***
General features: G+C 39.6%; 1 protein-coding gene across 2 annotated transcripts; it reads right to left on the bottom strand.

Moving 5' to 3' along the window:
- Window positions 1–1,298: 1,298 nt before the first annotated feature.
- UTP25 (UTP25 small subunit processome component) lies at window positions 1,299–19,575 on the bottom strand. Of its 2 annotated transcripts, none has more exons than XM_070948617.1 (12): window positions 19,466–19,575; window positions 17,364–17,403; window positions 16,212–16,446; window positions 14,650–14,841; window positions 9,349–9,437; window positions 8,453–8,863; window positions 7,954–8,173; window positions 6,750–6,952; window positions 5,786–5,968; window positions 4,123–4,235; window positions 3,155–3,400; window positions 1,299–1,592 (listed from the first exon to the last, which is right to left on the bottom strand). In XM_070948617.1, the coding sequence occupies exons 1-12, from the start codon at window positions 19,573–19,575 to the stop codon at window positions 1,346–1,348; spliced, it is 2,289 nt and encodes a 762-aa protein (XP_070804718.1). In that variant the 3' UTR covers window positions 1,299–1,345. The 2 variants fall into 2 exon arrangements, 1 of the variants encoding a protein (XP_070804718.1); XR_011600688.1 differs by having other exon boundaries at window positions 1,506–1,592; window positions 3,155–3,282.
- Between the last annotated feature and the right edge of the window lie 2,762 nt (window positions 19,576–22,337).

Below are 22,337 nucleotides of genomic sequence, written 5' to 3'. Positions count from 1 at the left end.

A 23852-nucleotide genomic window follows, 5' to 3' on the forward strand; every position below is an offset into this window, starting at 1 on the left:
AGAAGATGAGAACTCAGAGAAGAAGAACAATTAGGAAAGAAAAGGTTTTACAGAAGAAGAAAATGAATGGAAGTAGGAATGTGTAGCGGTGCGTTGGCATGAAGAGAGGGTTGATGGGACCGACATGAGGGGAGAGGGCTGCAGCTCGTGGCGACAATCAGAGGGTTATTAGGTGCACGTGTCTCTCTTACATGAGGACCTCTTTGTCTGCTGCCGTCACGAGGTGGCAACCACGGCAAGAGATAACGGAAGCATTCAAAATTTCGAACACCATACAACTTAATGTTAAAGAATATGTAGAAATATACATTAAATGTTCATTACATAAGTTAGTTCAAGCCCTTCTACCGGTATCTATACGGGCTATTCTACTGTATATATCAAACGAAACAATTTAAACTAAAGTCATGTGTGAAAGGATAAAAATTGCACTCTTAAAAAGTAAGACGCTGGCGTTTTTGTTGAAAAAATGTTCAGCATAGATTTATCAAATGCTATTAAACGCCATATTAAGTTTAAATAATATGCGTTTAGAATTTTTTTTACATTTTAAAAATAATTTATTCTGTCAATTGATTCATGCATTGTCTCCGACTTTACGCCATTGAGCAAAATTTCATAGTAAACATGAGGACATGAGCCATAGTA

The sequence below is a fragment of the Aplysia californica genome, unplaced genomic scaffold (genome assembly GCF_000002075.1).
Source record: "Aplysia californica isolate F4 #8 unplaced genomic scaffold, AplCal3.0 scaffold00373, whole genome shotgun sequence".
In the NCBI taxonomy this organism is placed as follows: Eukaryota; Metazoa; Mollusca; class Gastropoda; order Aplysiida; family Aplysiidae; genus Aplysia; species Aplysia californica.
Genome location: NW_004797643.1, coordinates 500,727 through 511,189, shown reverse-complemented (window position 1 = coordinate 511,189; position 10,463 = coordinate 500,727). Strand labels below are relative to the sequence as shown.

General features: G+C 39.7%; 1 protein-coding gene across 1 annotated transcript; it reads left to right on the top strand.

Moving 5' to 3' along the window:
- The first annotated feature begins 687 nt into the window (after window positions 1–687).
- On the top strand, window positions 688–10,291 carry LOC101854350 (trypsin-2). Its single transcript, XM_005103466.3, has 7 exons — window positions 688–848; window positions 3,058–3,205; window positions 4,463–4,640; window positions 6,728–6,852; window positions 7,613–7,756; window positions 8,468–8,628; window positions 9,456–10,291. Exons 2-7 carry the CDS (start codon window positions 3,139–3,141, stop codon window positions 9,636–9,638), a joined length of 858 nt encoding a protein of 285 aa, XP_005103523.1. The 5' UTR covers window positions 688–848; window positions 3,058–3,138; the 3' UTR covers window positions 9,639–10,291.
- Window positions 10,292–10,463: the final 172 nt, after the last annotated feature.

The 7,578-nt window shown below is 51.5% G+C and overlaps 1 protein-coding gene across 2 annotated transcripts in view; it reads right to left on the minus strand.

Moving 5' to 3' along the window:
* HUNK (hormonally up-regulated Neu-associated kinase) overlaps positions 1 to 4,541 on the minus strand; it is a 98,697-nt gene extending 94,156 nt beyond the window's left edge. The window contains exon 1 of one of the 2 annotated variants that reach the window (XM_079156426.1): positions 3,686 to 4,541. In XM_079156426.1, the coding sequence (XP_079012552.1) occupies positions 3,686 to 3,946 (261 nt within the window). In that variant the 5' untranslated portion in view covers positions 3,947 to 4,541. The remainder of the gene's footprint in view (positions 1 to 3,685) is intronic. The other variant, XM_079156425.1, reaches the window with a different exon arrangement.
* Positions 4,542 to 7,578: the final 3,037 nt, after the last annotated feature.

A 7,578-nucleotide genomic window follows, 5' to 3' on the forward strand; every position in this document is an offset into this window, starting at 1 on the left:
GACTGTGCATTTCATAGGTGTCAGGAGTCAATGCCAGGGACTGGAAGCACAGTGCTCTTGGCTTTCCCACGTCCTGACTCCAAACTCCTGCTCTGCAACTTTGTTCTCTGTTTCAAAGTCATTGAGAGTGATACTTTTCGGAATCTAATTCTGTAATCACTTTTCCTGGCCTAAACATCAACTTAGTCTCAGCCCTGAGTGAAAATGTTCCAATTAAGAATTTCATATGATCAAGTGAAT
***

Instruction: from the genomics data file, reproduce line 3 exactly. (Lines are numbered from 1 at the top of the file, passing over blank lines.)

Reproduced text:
- Window positions 1–1,298: 1,298 nt before the first annotated feature.